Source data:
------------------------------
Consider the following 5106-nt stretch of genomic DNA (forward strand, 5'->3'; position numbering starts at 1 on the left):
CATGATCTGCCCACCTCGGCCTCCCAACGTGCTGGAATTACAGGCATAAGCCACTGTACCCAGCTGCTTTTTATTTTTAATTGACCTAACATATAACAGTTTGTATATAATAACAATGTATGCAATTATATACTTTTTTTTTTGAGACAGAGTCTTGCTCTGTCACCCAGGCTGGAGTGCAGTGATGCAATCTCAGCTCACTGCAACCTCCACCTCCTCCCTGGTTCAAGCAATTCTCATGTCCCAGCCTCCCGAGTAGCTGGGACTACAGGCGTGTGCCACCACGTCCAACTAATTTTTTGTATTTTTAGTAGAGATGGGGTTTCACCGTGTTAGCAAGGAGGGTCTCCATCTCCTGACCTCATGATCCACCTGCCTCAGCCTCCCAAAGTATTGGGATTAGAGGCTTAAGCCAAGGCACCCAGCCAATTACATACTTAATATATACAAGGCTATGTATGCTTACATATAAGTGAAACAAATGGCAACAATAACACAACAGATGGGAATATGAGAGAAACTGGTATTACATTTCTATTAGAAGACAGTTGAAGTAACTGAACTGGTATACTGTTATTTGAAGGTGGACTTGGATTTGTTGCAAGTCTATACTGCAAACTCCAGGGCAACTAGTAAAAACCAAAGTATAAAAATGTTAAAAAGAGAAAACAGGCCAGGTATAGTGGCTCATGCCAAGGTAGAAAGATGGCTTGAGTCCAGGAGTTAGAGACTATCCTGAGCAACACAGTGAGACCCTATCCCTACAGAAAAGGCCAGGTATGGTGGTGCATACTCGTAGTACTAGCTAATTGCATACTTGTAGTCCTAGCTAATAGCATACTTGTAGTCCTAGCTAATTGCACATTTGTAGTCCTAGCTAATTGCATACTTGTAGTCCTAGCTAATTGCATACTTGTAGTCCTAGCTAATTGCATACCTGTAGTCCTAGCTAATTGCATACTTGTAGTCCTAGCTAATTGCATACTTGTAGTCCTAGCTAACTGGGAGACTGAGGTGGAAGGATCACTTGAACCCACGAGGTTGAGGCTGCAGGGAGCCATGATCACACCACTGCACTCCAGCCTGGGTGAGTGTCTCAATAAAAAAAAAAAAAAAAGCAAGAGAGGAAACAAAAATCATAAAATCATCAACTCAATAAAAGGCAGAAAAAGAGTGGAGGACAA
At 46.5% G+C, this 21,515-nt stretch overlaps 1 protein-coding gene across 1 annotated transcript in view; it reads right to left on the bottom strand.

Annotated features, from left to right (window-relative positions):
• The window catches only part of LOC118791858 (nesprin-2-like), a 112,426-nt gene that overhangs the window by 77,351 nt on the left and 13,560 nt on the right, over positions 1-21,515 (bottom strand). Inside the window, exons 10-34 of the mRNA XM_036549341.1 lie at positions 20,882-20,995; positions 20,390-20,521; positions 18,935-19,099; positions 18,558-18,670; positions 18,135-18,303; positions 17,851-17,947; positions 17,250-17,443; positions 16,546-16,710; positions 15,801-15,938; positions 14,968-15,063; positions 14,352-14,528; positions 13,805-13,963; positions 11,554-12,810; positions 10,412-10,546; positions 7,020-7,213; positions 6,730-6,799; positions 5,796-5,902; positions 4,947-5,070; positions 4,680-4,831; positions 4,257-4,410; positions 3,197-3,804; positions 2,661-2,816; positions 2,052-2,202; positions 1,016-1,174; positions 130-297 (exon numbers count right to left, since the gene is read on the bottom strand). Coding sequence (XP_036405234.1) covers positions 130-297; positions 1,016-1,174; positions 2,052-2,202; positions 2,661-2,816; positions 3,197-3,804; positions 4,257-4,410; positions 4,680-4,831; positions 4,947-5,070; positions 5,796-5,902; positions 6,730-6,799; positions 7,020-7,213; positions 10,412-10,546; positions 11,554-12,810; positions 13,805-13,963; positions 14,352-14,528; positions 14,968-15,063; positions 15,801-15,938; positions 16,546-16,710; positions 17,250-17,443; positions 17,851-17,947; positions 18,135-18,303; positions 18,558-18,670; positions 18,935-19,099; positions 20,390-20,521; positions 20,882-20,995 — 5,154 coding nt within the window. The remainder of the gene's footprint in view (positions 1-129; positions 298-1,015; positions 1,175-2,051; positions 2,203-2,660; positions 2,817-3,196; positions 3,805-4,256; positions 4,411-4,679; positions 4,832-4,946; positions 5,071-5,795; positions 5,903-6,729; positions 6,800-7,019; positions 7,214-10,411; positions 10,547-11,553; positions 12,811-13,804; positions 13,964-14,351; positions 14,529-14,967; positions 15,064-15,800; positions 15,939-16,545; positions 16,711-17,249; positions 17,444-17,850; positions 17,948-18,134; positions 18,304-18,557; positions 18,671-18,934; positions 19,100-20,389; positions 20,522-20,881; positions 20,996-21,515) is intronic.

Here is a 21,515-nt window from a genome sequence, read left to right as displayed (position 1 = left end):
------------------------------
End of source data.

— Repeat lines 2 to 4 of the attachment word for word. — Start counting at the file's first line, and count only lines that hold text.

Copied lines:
CATGATCTGCCCACCTCGGCCTCCCAACGTGCTGGAATTACAGGCATAAGCCACTGTACCCAGCTGCTTTTTATTTTTAATTGACCTAACATATAACAGTTTGTATATAATAACAATGTATGCAATTATATACTTTTTTTTTTGAGACAGAGTCTTGCTCTGTCACCCAGGCTGGAGTGCAGTGATGCAATCTCAGCTCACTGCAACCTCCACCTCCTCCCTGGTTCAAGCAATTCTCATGTCCCAGCCTCCCGAGTAGCTGGGACTACAGGCGTGTGCCACCACGTCCAACTAATTTTTTGTATTTTTAGTAGAGATGGGGTTTCACCGTGTTAGCAAGGAGGGTCTCCATCTCCTGACCTCATGATCCACCTGCCTCAGCCTCCCAAAGTATTGGGATTAGAGGCTTAAGCCAAGGCACCCAGCCAATTACATACTTAATATATACAAGGCTATGTATGCTTACATATAAGTGAAACAAATGGCAACAATAACACAACAGATGGGAATATGAGAGAAACTGGTATTACATTTCTATTAGAAGACAGTTGAAGTAACTGAACTGGTATACTGTTATTTGAAGGTGGACTTGGATTTGTTGCAAGTCTATACTGCAAACTCCAGGGCAACTAGTAAAAACCAAAGTATAAAAATGTTAAAAAGAGAAAACAGGCCAGGTATAGTGGCTCATGCCAAGGTAGAAAGATGGCTTGAGTCCAGGAGTTAGAGACTATCCTGAGCAACACAGTGAGACCCTATCCCTACAGAAAAGGCCAGGTATGGTGGTGCATACTCGTAGTACTAGCTAATTGCATACTTGTAGTCCTAGCTAATAGCATACTTGTAGTCCTAGCTAATTGCACATTTGTAGTCCTAGCTAATTGCATACTTGTAGTCCTAGCTAATTGCATACTTGTAGTCCTAGCTAATTGCATACCTGTAGTCCTAGCTAATTGCATACTTGTAGTCCTAGCTAATTGCATACTTGTAGTCCTAGCTAACTGGGAGACTGAGGTGGAAGGATCACTTGAACCCACGAGGTTGAGGCTGCAGGGAGCCATGATCACACCACTGCACTCCAGCCTGGGTGAGTGTCTCAATAAAAAAAAAAAAAAAAGCAAGAGAGGAAACAAAAATCATAAAATCATCAACTCAATAAAAGGCAGAAAAAGAGTGGAGGACAA
At 46.5% G+C, this 21,515-nt stretch overlaps 1 protein-coding gene across 1 annotated transcript in view; it reads right to left on the bottom strand.

Annotated features, from left to right (window-relative positions):